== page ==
ANTOINE DE SAINT-EXUPÉRY, the Winged Poet, was born in Lyon, France, in 1900. A pilot at twenty-six, he was a pioneer of commercial aviation and flew in the Spanish Civil War and World War II. His writings include The Little Prince, Wind, Sand and Stars, Night Flight, Southern Mail, and Airman's Odyssey. In 1944, while flying a reconnaissance mission for his French air squadron, he disappeared over the Mediterranean.
Margaret Noodin is professor of English and American Indian studies at the University of Wisconsin-Milwaukee, where she also serves as the director of the Electa Quinney Institute for American Indian Education. She is the author of Bawaajimo: A Dialect of Dreams in Anishinaabe Language and Literature and Weweni (Wayne State University Press, 2015), a collection of bilingual poems in Anishinaabemowin and English.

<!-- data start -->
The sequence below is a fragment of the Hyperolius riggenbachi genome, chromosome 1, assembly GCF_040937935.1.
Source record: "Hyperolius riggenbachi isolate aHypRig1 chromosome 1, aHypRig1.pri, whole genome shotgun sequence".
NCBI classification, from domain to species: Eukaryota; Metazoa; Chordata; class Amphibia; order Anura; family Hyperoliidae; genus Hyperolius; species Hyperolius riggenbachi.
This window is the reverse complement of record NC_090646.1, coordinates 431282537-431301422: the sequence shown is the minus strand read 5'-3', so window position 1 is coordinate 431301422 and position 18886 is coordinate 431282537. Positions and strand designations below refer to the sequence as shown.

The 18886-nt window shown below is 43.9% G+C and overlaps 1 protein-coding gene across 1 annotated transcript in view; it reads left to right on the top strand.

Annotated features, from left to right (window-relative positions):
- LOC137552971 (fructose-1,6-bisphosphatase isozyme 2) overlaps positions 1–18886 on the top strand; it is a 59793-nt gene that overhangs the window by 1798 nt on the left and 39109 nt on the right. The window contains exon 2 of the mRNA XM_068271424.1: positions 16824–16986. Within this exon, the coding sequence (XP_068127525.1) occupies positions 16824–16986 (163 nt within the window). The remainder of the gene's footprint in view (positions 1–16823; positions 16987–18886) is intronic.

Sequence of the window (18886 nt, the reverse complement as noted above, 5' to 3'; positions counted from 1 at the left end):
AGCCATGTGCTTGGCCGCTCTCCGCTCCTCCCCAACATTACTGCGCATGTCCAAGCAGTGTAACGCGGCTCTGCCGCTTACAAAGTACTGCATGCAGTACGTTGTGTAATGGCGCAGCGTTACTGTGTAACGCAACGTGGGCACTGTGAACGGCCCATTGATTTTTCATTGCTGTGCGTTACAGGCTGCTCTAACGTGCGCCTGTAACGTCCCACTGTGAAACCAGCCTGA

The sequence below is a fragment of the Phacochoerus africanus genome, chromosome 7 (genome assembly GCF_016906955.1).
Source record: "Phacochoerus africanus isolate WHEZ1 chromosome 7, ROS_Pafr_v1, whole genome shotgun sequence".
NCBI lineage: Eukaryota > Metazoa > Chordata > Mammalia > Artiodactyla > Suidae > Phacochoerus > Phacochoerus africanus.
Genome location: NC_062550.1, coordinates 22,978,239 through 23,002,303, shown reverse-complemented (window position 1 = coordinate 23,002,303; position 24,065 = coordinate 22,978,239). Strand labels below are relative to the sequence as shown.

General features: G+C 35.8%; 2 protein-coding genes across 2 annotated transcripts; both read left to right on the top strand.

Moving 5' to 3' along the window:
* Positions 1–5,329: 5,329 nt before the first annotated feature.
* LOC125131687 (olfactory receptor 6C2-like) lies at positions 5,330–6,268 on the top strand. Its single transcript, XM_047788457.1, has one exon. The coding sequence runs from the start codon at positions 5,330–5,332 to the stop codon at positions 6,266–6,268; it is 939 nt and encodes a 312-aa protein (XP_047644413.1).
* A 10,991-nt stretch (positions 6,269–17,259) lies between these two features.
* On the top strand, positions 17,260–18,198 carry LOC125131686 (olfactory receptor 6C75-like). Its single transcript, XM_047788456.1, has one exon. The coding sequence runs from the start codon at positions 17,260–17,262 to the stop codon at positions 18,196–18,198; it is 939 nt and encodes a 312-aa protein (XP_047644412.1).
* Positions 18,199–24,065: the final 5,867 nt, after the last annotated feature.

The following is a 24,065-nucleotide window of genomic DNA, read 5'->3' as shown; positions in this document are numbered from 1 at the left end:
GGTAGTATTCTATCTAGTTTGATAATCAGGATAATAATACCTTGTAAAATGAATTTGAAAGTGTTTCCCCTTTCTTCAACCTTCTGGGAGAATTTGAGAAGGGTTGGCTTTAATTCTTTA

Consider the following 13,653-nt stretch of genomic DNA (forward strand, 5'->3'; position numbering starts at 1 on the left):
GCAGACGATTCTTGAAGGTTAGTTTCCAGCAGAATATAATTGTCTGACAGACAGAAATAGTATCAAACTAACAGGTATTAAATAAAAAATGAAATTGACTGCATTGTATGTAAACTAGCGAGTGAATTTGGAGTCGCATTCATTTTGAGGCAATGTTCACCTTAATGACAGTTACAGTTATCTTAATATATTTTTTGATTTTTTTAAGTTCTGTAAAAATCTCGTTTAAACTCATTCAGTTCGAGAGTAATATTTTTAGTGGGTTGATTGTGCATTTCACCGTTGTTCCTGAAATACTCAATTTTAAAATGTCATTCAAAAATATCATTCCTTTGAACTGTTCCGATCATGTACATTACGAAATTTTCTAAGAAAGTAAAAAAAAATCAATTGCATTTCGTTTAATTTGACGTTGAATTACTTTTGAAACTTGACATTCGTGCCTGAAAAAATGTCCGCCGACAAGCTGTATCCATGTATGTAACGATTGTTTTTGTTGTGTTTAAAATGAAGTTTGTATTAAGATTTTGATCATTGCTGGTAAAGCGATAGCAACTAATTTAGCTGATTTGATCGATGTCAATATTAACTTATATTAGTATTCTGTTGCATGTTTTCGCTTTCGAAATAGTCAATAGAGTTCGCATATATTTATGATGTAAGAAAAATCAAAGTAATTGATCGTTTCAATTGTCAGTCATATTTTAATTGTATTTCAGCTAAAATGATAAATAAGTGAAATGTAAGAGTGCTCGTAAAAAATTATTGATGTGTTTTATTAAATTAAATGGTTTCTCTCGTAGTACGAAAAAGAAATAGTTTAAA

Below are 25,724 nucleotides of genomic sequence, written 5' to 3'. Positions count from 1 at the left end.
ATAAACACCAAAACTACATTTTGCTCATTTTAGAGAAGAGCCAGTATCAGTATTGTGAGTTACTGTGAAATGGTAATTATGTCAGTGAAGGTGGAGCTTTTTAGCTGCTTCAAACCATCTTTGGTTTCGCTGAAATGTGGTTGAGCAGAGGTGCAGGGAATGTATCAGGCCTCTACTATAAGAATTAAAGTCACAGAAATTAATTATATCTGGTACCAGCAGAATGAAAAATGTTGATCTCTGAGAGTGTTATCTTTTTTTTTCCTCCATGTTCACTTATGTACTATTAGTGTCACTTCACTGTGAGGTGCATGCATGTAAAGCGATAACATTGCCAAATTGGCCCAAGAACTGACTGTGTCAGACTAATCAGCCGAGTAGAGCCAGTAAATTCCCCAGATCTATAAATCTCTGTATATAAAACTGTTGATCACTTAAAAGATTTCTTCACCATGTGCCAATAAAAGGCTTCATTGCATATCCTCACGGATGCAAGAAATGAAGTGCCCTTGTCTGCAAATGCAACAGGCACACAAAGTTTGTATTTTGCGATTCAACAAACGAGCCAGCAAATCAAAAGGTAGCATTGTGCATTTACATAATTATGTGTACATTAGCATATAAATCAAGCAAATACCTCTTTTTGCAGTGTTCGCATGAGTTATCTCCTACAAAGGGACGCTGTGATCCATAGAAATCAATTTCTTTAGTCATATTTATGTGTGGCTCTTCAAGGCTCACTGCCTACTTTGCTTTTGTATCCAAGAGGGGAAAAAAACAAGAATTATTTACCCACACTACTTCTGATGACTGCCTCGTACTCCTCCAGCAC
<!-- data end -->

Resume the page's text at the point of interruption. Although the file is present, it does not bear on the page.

Angela Mesic is Associate Lecturer of the first year Anishinaabemowin courses at the University of Wisconsin-Milwaukee. She obtained her bachelor's degree in the field of psychology and is currently working on a Masters of Community Psychology. Angela has a strong interest in research focused on psychology of learning and curriculum development. At the Electa Quinney Institute for American Indian Education she is A Project Manager for several projects in language revitalization with regional partners including the Indian Community School, several tribal nations and universities throughout the United States.
Susan Wade is a dissertator in history at University of Wisconsin-Milwaukee. Her work focuses on maple sugar production by Indigenous women in the Great Lakes region during the fur trade era. Besides being a translator and food historian, she has taught and practiced historic cooking at living history sites in Canada and the United States.